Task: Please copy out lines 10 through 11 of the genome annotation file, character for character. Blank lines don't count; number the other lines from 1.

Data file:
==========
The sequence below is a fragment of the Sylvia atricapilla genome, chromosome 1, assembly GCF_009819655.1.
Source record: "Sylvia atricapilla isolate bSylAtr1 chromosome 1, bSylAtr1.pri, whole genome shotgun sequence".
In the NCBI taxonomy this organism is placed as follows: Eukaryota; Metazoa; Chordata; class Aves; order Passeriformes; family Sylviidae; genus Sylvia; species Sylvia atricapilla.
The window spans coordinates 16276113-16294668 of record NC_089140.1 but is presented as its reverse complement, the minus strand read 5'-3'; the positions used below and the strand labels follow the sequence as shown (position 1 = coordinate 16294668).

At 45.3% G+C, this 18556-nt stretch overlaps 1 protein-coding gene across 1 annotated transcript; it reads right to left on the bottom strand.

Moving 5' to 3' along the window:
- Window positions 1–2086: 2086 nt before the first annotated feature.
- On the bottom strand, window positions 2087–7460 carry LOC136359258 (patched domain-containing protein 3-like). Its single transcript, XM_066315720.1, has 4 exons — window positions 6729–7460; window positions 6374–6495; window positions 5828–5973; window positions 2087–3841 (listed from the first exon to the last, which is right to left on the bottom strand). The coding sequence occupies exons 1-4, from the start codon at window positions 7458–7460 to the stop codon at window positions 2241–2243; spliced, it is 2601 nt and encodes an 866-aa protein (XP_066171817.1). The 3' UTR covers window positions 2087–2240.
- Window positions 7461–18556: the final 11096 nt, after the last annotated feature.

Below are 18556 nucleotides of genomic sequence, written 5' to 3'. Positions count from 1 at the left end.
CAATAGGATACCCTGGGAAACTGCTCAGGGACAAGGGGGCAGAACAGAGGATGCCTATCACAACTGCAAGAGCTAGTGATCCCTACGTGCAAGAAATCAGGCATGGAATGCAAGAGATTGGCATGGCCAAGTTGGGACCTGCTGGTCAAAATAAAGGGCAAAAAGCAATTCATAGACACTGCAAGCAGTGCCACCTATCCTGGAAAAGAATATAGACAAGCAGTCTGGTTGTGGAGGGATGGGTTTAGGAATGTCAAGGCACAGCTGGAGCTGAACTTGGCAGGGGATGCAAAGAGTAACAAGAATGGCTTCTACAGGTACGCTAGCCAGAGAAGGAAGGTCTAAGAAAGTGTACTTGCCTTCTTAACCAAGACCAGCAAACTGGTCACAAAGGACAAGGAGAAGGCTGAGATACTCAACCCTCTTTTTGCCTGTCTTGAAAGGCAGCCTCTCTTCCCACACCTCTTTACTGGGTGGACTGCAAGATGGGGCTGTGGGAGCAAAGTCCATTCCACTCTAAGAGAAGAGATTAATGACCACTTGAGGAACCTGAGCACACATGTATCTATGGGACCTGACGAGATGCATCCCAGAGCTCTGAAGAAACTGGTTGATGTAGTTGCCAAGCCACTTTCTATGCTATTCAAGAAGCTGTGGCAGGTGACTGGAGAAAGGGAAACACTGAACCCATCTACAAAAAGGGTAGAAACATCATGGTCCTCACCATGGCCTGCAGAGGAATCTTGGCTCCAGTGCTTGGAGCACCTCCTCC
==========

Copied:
Below are 18556 nucleotides of genomic sequence, written 5' to 3'. Positions count from 1 at the left end.
CAATAGGATACCCTGGGAAACTGCTCAGGGACAAGGGGGCAGAACAGAGGATGCCTATCACAACTGCAAGAGCTAGTGATCCCTACGTGCAAGAAATCAGGCATGGAATGCAAGAGATTGGCATGGCCAAGTTGGGACCTGCTGGTCAAAATAAAGGGCAAAAAGCAATTCATAGACACTGCAAGCAGTGCCACCTATCCTGGAAAAGAATATAGACAAGCAGTCTGGTTGTGGAGGGATGGGTTTAGGAATGTCAAGGCACAGCTGGAGCTGAACTTGGCAGGGGATGCAAAGAGTAACAAGAATGGCTTCTACAGGTACGCTAGCCAGAGAAGGAAGGTCTAAGAAAGTGTACTTGCCTTCTTAACCAAGACCAGCAAACTGGTCACAAAGGACAAGGAGAAGGCTGAGATACTCAACCCTCTTTTTGCCTGTCTTGAAAGGCAGCCTCTCTTCCCACACCTCTTTACTGGGTGGACTGCAAGATGGGGCTGTGGGAGCAAAGTCCATTCCACTCTAAGAGAAGAGATTAATGACCACTTGAGGAACCTGAGCACACATGTATCTATGGGACCTGACGAGATGCATCCCAGAGCTCTGAAGAAACTGGTTGATGTAGTTGCCAAGCCACTTTCTATGCTATTCAAGAAGCTGTGGCAGGTGACTGGAGAAAGGGAAACACTGAACCCATCTACAAAAAGGGTAGAAACATCATGGTCCTCACCATGGCCTGCAGAGGAATCTTGGCTCCAGTGCTTGGAGCACCTCCTCC